2020 MAY SPACE EXHIBITIONS

Julian Laffan

- Voyages, 2020

19 February to 8 March 2020

'My work is a voyage through rooms, selecting moments upon which to reflect as hand-carved meditations.  These images depict remnants and mementos of significance, alongside objects that are ordinary or everyday. The process of selecting, carving and hand-rendering is a means of remembering, gathered and arranged as new understandings. Both the momental and the seemingly insignificant are united in a single frame. A red snuff bottle evokes recollections of conversations in a Mongolian ger beside the red matchbox for the evening's fire. A can from a wharf in Mapua, New Zealand sits alongside a sweets container from Verona, Italy.  Each work exists as an unintentional relationship, as reflections of multiple places in a single captured moment, suspended as a carved and painted image in timber.
    

These works connect to the historic period when illuminated manuscripts were replaced by that of the printed image. Each work is a return to the notion of hand-coloured individual pieces, working in direct opposition to their potential as a replicated image in the digital age, signifying the importance of knowledge. This journey through an interior is an investigation into daily spaces, a new voyage of discovery for both the artist and the viewer.'

- Julian Laffan, 2019

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BLACK BOX PROJECTS Presents - Claire Anna Watson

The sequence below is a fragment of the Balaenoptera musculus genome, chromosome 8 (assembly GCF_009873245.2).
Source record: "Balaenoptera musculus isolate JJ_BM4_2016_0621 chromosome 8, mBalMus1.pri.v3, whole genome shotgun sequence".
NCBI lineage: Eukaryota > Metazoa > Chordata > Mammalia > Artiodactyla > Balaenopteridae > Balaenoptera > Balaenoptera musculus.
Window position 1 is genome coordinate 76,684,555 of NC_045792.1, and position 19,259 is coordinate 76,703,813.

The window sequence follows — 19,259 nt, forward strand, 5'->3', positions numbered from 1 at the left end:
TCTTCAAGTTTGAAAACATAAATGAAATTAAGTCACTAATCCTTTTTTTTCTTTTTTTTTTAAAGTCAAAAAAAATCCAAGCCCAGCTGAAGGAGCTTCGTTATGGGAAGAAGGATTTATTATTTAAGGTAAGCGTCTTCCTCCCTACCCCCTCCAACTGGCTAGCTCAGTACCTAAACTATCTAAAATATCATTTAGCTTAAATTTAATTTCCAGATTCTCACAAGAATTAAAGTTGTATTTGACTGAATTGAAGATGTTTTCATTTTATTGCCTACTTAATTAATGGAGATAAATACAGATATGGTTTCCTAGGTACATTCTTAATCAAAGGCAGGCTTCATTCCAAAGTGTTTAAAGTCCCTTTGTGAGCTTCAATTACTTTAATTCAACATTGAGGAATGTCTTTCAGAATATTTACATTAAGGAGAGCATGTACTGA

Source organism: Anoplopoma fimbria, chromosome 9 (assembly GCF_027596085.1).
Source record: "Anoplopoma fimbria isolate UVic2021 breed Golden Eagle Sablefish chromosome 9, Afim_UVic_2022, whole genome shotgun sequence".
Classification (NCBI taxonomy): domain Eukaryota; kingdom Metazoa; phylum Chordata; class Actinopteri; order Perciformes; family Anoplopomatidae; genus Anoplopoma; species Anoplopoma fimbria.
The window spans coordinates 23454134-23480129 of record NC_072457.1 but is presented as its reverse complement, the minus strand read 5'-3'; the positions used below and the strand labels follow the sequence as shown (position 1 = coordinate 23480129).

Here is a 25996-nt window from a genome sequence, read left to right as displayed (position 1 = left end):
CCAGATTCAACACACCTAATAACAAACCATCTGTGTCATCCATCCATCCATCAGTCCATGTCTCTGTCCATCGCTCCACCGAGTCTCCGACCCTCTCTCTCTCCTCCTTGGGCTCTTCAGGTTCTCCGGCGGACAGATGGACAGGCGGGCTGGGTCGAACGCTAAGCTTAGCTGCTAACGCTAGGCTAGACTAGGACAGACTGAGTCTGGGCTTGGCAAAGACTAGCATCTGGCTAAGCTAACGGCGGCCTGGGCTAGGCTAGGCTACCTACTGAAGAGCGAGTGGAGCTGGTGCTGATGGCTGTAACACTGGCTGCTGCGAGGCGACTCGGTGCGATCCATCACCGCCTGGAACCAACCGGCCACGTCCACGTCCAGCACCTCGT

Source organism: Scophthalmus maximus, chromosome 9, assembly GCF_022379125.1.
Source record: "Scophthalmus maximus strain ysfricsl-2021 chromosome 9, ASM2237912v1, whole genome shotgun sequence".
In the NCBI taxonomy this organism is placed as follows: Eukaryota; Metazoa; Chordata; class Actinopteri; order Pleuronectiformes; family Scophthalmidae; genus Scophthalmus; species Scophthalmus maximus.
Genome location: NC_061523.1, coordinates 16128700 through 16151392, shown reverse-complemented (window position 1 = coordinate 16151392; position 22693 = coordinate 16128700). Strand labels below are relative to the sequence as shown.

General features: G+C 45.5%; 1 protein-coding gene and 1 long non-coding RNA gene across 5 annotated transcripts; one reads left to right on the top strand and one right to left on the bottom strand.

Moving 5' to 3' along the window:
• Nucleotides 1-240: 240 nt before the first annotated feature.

- Neoplasm, 2020

19 February to 8 March 2020

Claire Anna Watson explores ephemeral matter as a vehicle for discussing our relationship with humanity and the environment. In Neoplasm, associations are linked between clinical procedures and the food we eat. In a surreal and visceral fashion, we are led to consider the slippage between plastic and natural realities and the extent to which humans have control over the environment. Watson reflects on how natural elements can become distorted and synthesised, creating new hybrid forms. We are asked to consider what humanity's role might be in the ongoing customisation and distortion of the natural world and whether humans are unwittingly cultivating a world engulfed in mutations.

 

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Catherine O'Donnell

- Suspended Narratives, 2020

19 February to 8 March 2020

'My art practice gives emphasis to the suburban landscape by abstracting and reinterpreting its overlooked dwellings. Using minimalism, I isolate these modest buildings from their contexts and represent only their structures to explore their compositional potential and underlying symmetry, striving to offer a renewed vision of these often-bleak landscapes.